Italian foreign minister Paolo Gentiloni to be named Prime Minister

Italian foreign minister Paolo Gentiloni asked by president Sergio Mattarella to replace Matteo Renzi as Italy's Prime Minister

Italian foreign minister Paolo Gentiloni is set to replace Matteo Renzi as Prime Minister
Italian foreign minister Paolo Gentiloni is set to replace Matteo Renzi as Prime Minister

Italian foreign minister Paolo Gentiloni is set to replace Matteo Renzi as the country’s Prime Minister after he was asked to form a government by Italy’s president.

After three days of consultation with all parliamentary leaders, president Sergio Mattarella summoned Gentiloni to the presidential palace in Rome for a meeting.

Mattarella on Saturday expressed his desire to pick a new Prime Minister quickly, saying that Italy needed a “fully functional government within a short timeframe” so as to meet its domestic, European and international commitments.

“In the coming hours, I will evaluate what has emerged from these discussions and will take the necessary initiatives for the solution of the government crisis,” Mattarella told the press.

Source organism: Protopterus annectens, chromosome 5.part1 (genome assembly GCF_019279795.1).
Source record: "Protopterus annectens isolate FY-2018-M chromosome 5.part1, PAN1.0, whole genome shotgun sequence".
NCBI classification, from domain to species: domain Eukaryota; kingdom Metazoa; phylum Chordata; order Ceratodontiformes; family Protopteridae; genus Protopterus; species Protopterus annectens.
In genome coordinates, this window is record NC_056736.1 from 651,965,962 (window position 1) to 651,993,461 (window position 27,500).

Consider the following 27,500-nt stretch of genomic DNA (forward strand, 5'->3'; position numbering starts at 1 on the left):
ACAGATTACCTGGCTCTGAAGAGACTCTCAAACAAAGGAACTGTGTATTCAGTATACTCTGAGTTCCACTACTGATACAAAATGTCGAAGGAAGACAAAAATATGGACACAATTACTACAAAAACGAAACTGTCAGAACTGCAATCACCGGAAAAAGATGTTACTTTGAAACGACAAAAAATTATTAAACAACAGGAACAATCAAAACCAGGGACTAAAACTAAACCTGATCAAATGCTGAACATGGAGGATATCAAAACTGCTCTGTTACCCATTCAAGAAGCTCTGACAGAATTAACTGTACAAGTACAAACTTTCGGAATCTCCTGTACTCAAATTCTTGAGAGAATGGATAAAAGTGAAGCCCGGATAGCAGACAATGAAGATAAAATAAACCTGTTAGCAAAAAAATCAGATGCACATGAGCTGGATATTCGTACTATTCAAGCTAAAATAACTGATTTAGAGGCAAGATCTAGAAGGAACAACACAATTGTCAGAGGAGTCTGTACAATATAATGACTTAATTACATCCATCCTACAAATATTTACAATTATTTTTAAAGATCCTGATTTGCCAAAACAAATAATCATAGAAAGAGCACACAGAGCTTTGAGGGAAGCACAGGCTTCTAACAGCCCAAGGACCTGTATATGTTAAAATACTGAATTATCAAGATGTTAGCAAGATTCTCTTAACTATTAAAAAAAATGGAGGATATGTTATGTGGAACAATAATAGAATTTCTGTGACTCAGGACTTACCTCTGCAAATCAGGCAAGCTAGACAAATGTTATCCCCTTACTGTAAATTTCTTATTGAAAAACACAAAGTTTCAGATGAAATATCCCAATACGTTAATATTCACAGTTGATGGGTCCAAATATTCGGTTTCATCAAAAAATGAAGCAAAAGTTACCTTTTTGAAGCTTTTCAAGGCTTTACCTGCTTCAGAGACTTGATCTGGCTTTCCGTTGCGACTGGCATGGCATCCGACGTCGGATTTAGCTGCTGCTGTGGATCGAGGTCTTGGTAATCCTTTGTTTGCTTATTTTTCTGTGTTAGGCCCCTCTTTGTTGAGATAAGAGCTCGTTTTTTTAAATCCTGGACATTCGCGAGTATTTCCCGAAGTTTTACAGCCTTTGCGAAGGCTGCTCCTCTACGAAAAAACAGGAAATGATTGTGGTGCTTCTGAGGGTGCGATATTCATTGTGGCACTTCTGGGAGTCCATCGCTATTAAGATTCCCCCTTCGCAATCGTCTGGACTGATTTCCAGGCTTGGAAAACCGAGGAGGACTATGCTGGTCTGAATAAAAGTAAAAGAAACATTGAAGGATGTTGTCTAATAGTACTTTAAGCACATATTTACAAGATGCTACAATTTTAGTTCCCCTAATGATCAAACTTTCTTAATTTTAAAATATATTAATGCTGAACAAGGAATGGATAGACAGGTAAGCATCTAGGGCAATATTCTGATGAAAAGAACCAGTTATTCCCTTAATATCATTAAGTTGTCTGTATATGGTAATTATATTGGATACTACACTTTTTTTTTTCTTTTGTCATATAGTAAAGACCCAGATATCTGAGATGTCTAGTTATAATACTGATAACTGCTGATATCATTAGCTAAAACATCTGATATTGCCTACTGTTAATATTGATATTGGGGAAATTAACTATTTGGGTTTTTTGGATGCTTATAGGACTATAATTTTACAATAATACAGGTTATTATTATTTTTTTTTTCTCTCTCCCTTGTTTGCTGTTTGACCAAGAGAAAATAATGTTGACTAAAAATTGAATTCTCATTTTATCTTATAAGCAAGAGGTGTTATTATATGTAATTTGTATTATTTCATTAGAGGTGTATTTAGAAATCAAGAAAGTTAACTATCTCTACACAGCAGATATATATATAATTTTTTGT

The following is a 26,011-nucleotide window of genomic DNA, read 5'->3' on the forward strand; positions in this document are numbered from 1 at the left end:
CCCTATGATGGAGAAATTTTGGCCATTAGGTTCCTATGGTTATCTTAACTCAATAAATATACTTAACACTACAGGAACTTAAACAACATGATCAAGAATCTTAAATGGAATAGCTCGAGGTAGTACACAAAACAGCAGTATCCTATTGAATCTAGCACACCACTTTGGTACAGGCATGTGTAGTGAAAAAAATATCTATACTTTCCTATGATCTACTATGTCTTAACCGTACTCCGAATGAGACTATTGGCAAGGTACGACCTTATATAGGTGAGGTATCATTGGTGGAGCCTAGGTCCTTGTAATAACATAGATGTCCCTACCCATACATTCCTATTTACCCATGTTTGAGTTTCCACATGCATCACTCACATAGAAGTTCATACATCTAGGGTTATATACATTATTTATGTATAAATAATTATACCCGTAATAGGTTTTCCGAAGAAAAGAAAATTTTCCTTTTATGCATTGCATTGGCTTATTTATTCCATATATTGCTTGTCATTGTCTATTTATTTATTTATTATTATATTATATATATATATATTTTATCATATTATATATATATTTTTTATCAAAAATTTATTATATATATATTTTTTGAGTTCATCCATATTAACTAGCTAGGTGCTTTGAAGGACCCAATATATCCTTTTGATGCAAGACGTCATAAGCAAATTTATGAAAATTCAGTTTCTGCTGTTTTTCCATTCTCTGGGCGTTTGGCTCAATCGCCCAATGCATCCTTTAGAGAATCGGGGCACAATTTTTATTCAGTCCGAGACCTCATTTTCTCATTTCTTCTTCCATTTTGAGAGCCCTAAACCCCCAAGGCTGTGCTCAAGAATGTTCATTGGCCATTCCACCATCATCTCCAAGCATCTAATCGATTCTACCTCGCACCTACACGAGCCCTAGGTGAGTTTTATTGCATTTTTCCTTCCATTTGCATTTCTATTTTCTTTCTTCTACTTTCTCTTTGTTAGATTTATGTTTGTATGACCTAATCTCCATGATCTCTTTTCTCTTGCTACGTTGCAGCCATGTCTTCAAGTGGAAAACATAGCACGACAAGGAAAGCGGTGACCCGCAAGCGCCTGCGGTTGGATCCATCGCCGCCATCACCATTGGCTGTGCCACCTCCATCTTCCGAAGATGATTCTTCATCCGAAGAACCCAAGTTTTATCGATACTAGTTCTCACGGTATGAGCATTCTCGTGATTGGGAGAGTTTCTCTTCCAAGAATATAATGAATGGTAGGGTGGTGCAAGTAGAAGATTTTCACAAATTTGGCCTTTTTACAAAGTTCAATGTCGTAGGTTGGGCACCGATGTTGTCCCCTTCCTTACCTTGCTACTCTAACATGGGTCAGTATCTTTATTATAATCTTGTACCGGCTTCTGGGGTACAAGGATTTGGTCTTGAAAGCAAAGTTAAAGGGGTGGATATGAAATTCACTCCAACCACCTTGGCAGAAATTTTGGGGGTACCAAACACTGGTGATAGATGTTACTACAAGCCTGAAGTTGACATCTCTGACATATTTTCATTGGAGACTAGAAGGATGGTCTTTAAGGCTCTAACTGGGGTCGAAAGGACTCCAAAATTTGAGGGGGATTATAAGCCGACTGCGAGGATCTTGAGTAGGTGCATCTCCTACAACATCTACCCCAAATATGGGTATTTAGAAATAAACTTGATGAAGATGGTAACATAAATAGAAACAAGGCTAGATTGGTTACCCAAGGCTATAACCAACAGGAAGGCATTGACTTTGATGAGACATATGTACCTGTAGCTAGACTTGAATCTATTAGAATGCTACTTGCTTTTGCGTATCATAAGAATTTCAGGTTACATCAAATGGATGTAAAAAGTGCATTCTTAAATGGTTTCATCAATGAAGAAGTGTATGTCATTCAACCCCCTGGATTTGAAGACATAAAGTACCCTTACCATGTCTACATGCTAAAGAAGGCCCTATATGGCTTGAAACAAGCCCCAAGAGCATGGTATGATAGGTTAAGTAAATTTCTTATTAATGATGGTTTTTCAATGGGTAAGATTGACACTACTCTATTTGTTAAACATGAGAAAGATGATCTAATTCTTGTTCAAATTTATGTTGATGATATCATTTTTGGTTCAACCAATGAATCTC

The development could signal a quick resolution to a government crisis that was triggered last week by the resignation of Matteo Renzi in the wake of a stinging defeat in last Sunday’s referendum on constitutional reform that he had thrown his weight behind.

Gentiloni, 62, enjoys wide support within the ruling centre-left Democratic Party, and also has a good relationship with former Prime Minister Silvio Berlusconi as a result of his stint as communications minister in the mid-2000s.

Gentiloni joined Renzi’s Cabinet as foreign minister in October 2014 after Federica Mogherini stepped down to become the EU’s foreign policy chief. He has spearheaded Italy’s efforts to gather international support for a solution to the Libyan crisis.

If Gentiloni accepts Mattarella’s call, he will start consultations with other political parties to form his Cabinet and a new government will be sworn in. The new Prime Minister and Cabinet will then be required to win confidence votes in each of Italy’s two parliamentary chambers, a process that could be concluded before Thursday.

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